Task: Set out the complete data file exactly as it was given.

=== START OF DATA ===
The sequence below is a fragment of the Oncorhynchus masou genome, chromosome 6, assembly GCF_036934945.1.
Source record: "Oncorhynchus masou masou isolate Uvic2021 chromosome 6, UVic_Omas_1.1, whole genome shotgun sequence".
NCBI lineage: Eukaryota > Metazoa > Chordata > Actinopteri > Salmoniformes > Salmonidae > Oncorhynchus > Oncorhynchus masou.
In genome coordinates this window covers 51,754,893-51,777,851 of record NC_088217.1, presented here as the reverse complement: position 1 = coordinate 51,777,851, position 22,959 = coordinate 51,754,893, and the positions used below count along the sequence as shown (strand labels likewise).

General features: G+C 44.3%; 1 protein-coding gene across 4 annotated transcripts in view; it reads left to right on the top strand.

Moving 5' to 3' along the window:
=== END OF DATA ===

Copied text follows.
The sequence below is a fragment of the Oncorhynchus masou genome, chromosome 6, assembly GCF_036934945.1.
Source record: "Oncorhynchus masou masou isolate Uvic2021 chromosome 6, UVic_Omas_1.1, whole genome shotgun sequence".
NCBI lineage: Eukaryota > Metazoa > Chordata > Actinopteri > Salmoniformes > Salmonidae > Oncorhynchus > Oncorhynchus masou.
In genome coordinates this window covers 51,754,893-51,777,851 of record NC_088217.1, presented here as the reverse complement: position 1 = coordinate 51,777,851, position 22,959 = coordinate 51,754,893, and the positions used below count along the sequence as shown (strand labels likewise).

General features: G+C 44.3%; 1 protein-coding gene across 4 annotated transcripts in view; it reads left to right on the top strand.

Moving 5' to 3' along the window: